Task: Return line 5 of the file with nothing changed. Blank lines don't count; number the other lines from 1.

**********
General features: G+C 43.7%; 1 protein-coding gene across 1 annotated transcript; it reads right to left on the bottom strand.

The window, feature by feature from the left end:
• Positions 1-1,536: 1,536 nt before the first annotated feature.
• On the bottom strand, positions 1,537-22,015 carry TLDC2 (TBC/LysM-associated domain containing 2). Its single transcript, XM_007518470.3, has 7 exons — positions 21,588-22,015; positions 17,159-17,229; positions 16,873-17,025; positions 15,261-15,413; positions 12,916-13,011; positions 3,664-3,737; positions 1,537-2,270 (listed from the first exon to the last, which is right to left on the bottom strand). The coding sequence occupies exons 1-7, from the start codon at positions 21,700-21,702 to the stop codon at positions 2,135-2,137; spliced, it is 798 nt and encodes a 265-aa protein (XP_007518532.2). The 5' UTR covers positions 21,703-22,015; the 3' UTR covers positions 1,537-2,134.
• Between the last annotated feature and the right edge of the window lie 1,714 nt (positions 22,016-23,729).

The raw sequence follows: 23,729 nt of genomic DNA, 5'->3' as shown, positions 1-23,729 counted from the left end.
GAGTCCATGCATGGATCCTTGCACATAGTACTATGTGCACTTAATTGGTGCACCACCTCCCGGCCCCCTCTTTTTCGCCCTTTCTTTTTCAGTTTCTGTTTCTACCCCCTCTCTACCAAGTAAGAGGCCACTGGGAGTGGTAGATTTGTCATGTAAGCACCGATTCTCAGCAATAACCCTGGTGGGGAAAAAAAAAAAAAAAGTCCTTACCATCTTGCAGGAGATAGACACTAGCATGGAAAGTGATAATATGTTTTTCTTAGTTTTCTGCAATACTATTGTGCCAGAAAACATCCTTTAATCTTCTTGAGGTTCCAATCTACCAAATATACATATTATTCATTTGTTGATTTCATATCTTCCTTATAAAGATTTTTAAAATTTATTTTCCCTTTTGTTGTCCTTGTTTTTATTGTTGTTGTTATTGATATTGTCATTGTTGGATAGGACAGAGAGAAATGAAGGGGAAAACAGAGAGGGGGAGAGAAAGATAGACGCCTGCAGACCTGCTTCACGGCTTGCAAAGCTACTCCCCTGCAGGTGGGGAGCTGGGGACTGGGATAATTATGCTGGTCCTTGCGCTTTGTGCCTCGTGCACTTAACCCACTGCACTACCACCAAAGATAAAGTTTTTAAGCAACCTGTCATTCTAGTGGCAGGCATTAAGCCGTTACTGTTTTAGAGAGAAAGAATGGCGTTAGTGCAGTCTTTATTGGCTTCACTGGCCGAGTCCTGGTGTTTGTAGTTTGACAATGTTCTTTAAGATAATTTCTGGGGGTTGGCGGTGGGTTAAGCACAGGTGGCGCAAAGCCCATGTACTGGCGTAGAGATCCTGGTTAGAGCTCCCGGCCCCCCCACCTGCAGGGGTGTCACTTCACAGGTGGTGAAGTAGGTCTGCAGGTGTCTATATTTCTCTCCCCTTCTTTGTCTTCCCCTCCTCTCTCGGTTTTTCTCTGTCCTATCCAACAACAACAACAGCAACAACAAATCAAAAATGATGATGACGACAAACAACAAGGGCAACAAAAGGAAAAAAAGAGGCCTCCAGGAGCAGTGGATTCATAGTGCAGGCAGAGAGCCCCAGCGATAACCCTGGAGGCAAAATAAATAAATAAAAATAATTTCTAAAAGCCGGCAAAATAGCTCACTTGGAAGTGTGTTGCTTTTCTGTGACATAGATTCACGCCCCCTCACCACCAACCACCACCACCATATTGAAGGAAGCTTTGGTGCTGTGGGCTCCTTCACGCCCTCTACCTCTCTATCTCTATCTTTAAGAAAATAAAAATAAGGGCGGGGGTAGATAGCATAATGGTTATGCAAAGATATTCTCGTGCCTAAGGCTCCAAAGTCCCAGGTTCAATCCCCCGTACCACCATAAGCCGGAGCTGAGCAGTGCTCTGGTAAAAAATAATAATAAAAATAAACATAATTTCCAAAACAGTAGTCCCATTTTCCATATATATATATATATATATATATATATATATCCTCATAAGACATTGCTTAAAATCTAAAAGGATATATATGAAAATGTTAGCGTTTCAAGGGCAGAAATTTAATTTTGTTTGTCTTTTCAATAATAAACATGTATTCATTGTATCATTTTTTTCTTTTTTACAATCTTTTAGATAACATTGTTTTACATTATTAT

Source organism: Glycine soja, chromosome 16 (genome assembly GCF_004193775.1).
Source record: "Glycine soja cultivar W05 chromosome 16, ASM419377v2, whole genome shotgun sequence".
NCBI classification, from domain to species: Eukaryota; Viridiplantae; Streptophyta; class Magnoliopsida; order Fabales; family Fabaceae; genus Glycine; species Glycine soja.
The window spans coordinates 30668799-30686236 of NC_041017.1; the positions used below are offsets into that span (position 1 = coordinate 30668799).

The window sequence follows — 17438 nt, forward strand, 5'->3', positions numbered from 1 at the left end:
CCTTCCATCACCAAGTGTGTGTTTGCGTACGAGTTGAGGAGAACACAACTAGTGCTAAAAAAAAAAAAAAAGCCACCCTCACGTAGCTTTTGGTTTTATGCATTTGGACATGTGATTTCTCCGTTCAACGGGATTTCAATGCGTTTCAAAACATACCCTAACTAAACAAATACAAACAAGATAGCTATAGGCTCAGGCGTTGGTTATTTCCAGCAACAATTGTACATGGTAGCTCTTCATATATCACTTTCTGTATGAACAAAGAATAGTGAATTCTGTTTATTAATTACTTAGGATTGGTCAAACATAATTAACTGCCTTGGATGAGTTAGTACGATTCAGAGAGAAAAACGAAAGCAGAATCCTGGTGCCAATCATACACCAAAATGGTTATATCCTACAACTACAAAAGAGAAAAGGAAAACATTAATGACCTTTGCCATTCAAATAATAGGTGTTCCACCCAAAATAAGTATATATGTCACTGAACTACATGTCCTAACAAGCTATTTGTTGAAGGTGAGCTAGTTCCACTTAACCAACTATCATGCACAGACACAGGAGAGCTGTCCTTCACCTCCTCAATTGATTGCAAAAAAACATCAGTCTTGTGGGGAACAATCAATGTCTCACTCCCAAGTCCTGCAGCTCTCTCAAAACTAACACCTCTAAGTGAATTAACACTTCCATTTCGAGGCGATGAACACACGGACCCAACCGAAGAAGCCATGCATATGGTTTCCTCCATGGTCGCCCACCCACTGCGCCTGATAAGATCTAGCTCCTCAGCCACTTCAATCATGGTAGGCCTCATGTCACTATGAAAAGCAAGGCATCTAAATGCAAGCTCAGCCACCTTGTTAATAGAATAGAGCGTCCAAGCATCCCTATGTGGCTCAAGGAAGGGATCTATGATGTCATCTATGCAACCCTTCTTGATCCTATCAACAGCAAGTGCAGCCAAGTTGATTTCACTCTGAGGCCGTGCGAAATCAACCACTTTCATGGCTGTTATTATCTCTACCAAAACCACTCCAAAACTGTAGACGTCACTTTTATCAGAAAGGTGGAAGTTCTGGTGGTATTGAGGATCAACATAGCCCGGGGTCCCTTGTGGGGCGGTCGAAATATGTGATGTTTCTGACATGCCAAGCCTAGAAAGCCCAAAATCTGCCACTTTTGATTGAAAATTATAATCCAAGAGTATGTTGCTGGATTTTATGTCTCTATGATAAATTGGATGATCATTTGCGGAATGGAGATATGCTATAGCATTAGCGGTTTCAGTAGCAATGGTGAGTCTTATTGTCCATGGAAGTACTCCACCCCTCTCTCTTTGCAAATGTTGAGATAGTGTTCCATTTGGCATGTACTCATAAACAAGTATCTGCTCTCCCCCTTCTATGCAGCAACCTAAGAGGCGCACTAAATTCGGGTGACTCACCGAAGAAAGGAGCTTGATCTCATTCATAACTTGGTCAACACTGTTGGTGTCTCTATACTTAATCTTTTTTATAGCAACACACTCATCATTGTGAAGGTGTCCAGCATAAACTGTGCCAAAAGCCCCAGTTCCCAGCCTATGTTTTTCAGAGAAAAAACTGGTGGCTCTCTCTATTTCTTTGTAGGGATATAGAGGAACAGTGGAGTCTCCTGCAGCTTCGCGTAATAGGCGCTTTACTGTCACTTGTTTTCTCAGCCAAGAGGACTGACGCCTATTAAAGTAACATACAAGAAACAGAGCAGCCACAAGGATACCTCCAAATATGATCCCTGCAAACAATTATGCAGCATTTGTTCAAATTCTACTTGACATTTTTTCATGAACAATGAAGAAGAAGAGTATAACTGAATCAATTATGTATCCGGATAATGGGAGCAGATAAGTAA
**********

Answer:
• Between the last annotated feature and the right edge of the window lie 1,714 nt (positions 22,016-23,729).